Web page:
One of the first practical steps that must be taken after someone dies is to determine if the decedent executed a Last Will and Testament. If the Will is located, it should indicate who the decedent appointed to be the Executor of the estate. If that person is you, it is completely understandable if you have mixed emotions about being about. Ultimately, do you have to accept the appointment though? The Glastonbury estate planning attorneys at Nirenstein, Horowitz & Associates, P.C. discuss what to do if you do not want to accept the job of Executor.
Probate for the Beginner
Before discussing the job of Executor specifically, it helps to learn a little about the overall process of probate first. Because most people leave behind an estate when they die, the law has a vested interest in making sure the assets included in that estate are properly handled. Probate is the legal process that identifies, values, and eventually distributes those assets. Probate also allows a Will to be authenticated or challenged (if one was left behind), creditors to be notified and file claims against the estate, and all debts of the estate to be paid. If the decedent executed a Last Will and Testament prior to his/her death, that Will should indicate who the decedent wanted to be the Executor of the estate.
What Does an Executor Do?
Just as no two individuals are identical, neither are any two estates identical. Consequently, the probate process will not be exactly the same for all estates. There are, however, some common duties and responsibilities you can expect to take on if you accept the position of Executor, including:
- Identifying and securing estate assets. Immediately upon learning of the decedent’s death, the Executor of the estate must try to identify and secure as many estate assets as possible.
- Initiating the probate of the estate. A petition, along with an original copy of the Will and a certified death certificate are usually required to be filed with the appropriate court in order to get probate started.
- Categorizing, inventorying, and valuing estate assets. Because not all assets are probate assets, all assets must be categorized as probate or non-probate.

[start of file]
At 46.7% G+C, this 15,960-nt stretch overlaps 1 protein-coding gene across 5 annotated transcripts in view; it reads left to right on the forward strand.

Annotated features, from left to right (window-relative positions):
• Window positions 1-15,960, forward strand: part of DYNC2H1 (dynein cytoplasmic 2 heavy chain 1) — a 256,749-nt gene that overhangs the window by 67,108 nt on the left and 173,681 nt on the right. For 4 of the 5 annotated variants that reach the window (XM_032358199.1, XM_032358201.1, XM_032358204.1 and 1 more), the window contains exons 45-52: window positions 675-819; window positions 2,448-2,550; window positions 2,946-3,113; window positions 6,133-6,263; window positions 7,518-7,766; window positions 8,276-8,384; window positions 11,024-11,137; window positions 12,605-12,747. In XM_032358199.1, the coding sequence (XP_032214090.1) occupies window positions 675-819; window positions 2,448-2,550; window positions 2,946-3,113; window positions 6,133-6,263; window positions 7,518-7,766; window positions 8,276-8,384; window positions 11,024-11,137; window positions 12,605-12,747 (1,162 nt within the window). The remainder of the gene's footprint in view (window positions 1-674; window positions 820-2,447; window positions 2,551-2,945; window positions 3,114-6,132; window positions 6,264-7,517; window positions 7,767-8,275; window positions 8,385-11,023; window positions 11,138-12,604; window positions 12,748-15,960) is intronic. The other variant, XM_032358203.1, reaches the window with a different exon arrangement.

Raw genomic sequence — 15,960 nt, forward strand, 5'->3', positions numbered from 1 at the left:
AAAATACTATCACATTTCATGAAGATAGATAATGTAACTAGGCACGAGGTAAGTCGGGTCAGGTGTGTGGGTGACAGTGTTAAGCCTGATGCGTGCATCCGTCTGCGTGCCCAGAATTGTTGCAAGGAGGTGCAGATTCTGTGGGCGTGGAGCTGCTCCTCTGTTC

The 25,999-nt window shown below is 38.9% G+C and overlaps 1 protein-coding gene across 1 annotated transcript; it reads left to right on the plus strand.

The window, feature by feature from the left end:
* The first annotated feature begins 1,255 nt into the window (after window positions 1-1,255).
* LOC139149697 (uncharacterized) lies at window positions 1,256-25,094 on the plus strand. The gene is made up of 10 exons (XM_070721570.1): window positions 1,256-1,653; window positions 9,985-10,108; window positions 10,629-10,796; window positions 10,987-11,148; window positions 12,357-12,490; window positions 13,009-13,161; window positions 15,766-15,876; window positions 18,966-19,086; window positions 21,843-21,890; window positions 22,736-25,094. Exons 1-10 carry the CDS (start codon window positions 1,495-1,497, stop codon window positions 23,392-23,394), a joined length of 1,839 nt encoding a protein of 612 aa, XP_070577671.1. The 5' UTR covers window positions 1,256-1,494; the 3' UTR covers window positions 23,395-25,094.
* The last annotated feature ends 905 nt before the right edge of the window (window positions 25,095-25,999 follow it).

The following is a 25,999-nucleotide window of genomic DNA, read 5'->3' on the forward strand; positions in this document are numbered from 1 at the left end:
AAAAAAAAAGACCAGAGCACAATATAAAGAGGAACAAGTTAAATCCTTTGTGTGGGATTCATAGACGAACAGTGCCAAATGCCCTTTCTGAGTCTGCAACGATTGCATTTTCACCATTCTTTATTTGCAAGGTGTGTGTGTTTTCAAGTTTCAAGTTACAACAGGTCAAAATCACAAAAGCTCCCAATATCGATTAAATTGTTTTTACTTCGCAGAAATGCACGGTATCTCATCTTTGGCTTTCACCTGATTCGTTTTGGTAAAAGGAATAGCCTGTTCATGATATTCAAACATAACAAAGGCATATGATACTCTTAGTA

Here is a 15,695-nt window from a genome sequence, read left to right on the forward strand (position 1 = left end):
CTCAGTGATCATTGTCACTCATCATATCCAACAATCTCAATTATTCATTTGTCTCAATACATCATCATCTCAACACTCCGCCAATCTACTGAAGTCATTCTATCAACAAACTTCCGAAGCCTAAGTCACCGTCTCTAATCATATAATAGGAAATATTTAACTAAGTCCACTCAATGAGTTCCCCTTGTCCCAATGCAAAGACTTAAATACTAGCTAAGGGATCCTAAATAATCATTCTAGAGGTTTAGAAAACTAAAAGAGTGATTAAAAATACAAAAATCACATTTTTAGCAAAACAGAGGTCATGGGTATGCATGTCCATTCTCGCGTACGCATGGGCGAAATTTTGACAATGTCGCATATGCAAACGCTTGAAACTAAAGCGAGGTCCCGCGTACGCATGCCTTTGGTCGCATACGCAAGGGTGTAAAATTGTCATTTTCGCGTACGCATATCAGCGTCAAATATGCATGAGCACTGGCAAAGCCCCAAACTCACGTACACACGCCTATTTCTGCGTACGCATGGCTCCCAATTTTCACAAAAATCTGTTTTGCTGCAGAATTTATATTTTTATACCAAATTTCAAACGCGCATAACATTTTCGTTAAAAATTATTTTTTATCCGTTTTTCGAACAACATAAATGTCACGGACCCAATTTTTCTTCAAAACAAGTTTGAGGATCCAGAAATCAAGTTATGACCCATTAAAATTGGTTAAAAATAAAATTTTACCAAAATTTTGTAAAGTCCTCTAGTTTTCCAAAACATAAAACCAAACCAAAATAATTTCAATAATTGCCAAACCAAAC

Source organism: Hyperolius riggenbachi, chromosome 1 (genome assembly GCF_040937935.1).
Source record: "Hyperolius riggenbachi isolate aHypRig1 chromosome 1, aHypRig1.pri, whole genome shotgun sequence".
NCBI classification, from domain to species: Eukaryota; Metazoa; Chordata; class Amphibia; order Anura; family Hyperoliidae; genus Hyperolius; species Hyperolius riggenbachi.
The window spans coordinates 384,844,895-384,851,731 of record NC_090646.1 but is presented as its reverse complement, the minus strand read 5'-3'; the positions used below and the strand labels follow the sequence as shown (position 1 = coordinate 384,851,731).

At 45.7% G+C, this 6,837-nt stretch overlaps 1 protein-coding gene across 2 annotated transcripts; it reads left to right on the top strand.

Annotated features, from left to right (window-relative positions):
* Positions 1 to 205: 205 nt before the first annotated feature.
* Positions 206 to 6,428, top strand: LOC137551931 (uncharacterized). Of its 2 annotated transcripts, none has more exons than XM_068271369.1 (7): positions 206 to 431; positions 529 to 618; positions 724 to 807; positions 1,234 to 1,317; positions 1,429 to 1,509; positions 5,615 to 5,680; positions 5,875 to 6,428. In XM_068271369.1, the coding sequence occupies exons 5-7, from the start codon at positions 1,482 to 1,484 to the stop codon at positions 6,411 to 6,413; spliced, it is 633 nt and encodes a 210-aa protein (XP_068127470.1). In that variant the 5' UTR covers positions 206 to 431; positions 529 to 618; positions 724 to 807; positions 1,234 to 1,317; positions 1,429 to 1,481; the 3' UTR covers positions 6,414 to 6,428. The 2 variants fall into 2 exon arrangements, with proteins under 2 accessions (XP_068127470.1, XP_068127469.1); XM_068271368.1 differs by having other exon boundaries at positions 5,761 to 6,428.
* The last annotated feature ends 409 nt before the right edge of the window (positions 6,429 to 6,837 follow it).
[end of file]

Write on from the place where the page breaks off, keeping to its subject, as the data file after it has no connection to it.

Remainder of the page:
- Notifying creditors. Creditors must be notified and given an opportunity to file a claim against the estate.
- Reviewing creditor claims. The Executor must review all claims submitted and approve or deny each one. Approved claims are paid out of estate assets.
- Defending against challenges. In the event that someone decides to challenge the validity of the Will submitted for probate, the Executor is responsible for legally defending the Will throughout the ensuing litigation.
- Managing assets. Throughout the entire probate process, the Executor has a duty to manage and protect all estate assets until they are transferred to a new owner.
- Calculating and paying estate taxes. The Executor must determine if any federal and/or state gift and estate taxes are due from the estate and any tax debt owed must be paid.
- Transfer assets to beneficiaries and/or heirs of the estate. At the end of the probate process the Executor will transfer the remaining estate assets to the intended beneficiaries and/or heirs of the estate.
Turning Down the Job of Executor
One benefit to executing a Will is the ability to appoint someone as the Executor of your estate. For many people, it is a comforting thought to know who will be in charge of their estate assets after they are gone. The court, however, must approve that appointment and make the appointment official. If someone recently passed away and named you as the Executor of their estate, you are not obligated to accept that appointment. Maybe you recently moved out of state and acting as the Executor would not be practical. Your job and/or family obligations might not leave you with sufficient time (or energy) to serve as the Executor. Or it could be that you simply don’t want to take on the responsibility. The good news is that you can turn down the job of Executor without any repercussions. If you have an original copy of the decedent’s Will, however, you may be obligated to submit that to the appropriate court within a relatively short period of time.
Contact Glastonbury Estate Planning Attorneys
For more information, please download our FREE estate planning worksheet. If you have additional questions or concerns about serving as the Executor of an estate, contact the experienced Glastonbury estate planning attorneys at Nirenstein, Horowitz & Associates, P.C. by calling (860) 548-1000 to schedule an appointment.
- Estate Planning: Separate Fact From Fiction - December 2, 2021
- Neither Age Nor Health Determines Whether You Need an Estate Plan - December 1, 2021
- What Are the Responsibilities of a Fiduciary? - November 30, 2021